“Some women don’t play by the rules. Many times, though, we realize this only in hindsight.
We assume her warm overtures are genuine, so we extend our friendship and trust. However, instead, she betrays us, often at great personal and professional cost. We may wonder what happened and why we didn’t see it coming.
But we shouldn’t be too hard on ourselves. Some women haven’t left behind the childish games they learned on the playground in elementary school.
Little has changed as they’ve gotten older, except they’ve become much better at bullying others, under the radar. They’ve become masters at creating chaos without tipping anyone off, except the unfortunate victim who’s still pinching herself to see if this really happened, and wondering if anyone else would believe what she’s just experienced.
First example in a meeting: “I hear what you are saying, but we’re not going to do that.”
Second example is a father to his child trying to pursuade him to choose an alternative: “What if we put ice cream on top of the cheeseburger?”
The first ends on a negative and can have the effect of shutting down the discussion for further ideas, arguably giving the speaker power over the discussion, but not the problem being solved. The second ends on a positive without dismissing the child’s idea entirely, leaving the child with the understanding that discussion is important as it inspires ideas and, clearly, creative and collaborative problem solving, thus empowering the child to continue to seek knowledge, the truest form of power. Give a man a fish, he’ll eat for a day. Teach a man to fish and you’ll feed him for a lifetime.
Check out the original post by Nicholas Thompson (The New Yorker) and the comment string:
Highlight: [On advice to try online dating] As if most thirtysomethings haven’t thought of this already. As if they haven’t already been bombarded by potential suitors with unsolicited dick pics or have experienced confusing Tinder profile photos featuring newborn babies in a hospital (Is this guy married?). Many people assume online dating expedites the situation, but it sometimes only makes being single feel worse.
Highlight: The study focused on messages these women got from their social environments. A lot of the messages were pretty pejorative and intrusive, and the major finding was that at this time in their life – ages 28 to 34 – there was a lot of focus on their single status. It underscored their visibility and invisibility. The invisibility is their actual life experience of not being married by a certain age; some people would just assume they had kids because they were 31. Their younger siblings were starting to marry and have kids, and this felt awkward and not natural.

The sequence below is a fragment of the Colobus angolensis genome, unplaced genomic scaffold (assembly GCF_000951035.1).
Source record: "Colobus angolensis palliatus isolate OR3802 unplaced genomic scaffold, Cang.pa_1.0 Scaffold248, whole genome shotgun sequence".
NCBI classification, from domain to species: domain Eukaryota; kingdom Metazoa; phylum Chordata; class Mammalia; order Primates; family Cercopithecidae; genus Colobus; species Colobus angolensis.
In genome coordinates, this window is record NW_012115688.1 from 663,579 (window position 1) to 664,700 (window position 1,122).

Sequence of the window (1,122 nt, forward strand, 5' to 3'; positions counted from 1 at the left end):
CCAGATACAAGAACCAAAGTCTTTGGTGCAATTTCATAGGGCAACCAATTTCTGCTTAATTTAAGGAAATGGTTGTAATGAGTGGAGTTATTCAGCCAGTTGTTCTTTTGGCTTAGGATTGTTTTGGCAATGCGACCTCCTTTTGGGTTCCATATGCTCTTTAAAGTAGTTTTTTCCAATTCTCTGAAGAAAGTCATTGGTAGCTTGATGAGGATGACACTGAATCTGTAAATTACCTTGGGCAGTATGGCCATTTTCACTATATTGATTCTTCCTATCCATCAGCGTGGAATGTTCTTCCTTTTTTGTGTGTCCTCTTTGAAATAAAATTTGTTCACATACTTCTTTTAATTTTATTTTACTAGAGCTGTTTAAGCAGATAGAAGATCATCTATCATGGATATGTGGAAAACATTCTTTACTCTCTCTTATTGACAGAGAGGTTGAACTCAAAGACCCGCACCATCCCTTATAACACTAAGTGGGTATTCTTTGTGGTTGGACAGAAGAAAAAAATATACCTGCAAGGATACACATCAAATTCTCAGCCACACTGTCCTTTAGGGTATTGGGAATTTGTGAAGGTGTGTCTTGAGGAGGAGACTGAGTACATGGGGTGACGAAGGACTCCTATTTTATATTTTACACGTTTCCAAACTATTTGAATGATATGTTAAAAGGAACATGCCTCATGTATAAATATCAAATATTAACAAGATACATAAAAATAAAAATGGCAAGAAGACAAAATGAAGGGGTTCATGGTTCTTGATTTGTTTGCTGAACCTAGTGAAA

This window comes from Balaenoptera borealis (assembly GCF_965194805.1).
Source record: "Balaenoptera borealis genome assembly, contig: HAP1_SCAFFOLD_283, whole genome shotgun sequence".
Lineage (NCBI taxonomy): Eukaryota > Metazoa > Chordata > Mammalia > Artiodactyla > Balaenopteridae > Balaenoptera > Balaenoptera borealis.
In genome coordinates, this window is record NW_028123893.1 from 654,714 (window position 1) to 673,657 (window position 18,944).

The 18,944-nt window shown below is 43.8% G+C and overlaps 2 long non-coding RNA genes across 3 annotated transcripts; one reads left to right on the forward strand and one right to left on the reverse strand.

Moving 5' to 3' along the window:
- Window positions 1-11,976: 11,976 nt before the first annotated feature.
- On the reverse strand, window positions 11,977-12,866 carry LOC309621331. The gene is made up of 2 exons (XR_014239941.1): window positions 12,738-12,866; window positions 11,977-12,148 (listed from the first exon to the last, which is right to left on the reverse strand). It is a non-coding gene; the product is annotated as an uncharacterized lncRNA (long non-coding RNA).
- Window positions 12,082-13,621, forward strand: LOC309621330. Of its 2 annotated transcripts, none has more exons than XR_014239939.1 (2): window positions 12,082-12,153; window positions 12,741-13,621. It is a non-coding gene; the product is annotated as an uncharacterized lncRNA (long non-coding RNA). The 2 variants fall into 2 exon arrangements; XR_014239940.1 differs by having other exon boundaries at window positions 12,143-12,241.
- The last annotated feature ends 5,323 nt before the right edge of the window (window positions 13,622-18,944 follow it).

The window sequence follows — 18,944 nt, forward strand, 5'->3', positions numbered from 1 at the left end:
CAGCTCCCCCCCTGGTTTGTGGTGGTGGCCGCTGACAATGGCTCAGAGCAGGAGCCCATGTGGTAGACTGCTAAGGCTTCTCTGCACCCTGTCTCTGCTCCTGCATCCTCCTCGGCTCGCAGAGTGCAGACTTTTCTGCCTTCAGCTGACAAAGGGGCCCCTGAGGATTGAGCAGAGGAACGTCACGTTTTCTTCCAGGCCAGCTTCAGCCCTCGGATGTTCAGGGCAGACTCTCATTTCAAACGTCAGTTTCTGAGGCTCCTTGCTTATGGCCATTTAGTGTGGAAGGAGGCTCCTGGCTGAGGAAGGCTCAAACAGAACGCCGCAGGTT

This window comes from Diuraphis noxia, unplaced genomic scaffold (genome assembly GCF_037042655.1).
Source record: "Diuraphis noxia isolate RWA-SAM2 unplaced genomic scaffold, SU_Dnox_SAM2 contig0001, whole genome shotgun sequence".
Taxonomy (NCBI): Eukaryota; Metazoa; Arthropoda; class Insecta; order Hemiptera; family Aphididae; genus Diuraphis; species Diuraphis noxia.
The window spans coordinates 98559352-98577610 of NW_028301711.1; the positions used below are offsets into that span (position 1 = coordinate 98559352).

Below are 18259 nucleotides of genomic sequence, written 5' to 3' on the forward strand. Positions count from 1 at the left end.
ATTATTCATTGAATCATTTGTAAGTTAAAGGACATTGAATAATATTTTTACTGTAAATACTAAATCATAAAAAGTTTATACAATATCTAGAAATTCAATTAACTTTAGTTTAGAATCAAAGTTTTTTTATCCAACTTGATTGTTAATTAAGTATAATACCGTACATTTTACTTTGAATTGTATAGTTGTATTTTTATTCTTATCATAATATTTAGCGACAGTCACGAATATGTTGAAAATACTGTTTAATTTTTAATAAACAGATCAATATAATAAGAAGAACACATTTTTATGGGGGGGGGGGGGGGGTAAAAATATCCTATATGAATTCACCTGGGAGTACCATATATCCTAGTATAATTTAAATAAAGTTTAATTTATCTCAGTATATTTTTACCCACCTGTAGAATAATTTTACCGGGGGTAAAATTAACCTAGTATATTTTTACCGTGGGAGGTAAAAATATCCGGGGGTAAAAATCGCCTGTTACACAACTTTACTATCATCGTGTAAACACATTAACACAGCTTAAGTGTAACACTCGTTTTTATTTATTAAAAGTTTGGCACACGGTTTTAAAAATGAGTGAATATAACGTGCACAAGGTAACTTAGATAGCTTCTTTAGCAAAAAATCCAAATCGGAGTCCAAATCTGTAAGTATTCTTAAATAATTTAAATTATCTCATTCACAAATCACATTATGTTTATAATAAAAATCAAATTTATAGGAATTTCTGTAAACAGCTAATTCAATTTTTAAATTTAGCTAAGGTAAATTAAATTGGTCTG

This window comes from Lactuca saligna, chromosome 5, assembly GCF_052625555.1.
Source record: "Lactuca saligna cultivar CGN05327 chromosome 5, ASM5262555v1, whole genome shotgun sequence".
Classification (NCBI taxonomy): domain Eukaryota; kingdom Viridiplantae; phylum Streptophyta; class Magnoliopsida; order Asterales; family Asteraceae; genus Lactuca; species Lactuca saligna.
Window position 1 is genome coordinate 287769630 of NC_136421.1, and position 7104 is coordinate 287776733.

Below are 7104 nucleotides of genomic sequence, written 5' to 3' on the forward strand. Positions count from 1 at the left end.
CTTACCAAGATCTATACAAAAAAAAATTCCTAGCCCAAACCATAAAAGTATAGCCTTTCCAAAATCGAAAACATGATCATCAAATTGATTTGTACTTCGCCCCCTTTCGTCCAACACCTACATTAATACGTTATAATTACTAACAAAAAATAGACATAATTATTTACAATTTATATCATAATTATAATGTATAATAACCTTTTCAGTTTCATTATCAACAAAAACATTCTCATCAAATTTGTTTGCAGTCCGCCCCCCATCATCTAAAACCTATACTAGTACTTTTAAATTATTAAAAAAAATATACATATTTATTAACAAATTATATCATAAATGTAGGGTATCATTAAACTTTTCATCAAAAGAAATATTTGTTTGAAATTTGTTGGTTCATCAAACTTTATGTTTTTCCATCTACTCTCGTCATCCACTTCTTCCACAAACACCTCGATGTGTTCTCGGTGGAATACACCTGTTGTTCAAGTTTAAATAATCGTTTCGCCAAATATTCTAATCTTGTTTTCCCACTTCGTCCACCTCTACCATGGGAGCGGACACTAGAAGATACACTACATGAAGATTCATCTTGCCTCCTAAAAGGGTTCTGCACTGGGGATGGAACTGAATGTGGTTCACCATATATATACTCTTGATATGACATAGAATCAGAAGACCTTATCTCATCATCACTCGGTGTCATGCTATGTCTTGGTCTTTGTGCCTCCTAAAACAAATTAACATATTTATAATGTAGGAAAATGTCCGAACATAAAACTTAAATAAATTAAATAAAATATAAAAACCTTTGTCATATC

Highlight: These early career flameouts are reflected through the corporate ladder. Today, 53% of corporate entry-level jobs are held by women, a percentage that drops to 37% for mid-management roles and 26% for vice presidents and senior managers, according to McKinsey research. Men are twice as likely as women to advance at each career transition stage. One rationale is that men are more likely than women to do things that help their personal wellbeing at work, thus negating burnout, according to the Captivate Network. Men are 25% more likely to take breaks throughout the day for personal activities, 7% more likely to take a walk, 5% more likely to go out to lunch, and 35% more likely to take breaks “just to relax.”
I recently started watching the new TV series Outlander, based on the popular books by Diana Gabaldon. I have never read the books. The series sounded like something I might enjoy, about a woman who time-travels to 18th Century Scotland.
After watching two episodes, I’m already done with it.
I see people raving about the show on Twitter and other social media. Like Charlie Brown, I don’t know how to argue with success. Something is resonating with many viewers, and I don’t mind that they are enjoying it.
But to me it’s a major disappointment. It made me think of how the term “strong female character” is so often misconstrued.
Joan of Arc was a visionary leader. Her example of commitment to doing what she knew to be right (and the suffering that entailed) has become a corollary for courageous leadership. I would like to propose a somewhat differing view of the contemporary leader. Being brave, committed, and visionary are all good virtues – maybe even essential – but they are not enough.
The world around us – and our work as educators – is too complex and multi-faceted to approach unilaterally. All people have ideas about what they would like to see in the world; each of us, in our own right, is a visionary. Educational leadership needs to do better than that; it needs to be inclusionary by design.
#LeadershipDay14 asks us to share our thoughts on effective digital leadership – the digital realm is, after all, just as important a landscape in 21st Century education as a classroom…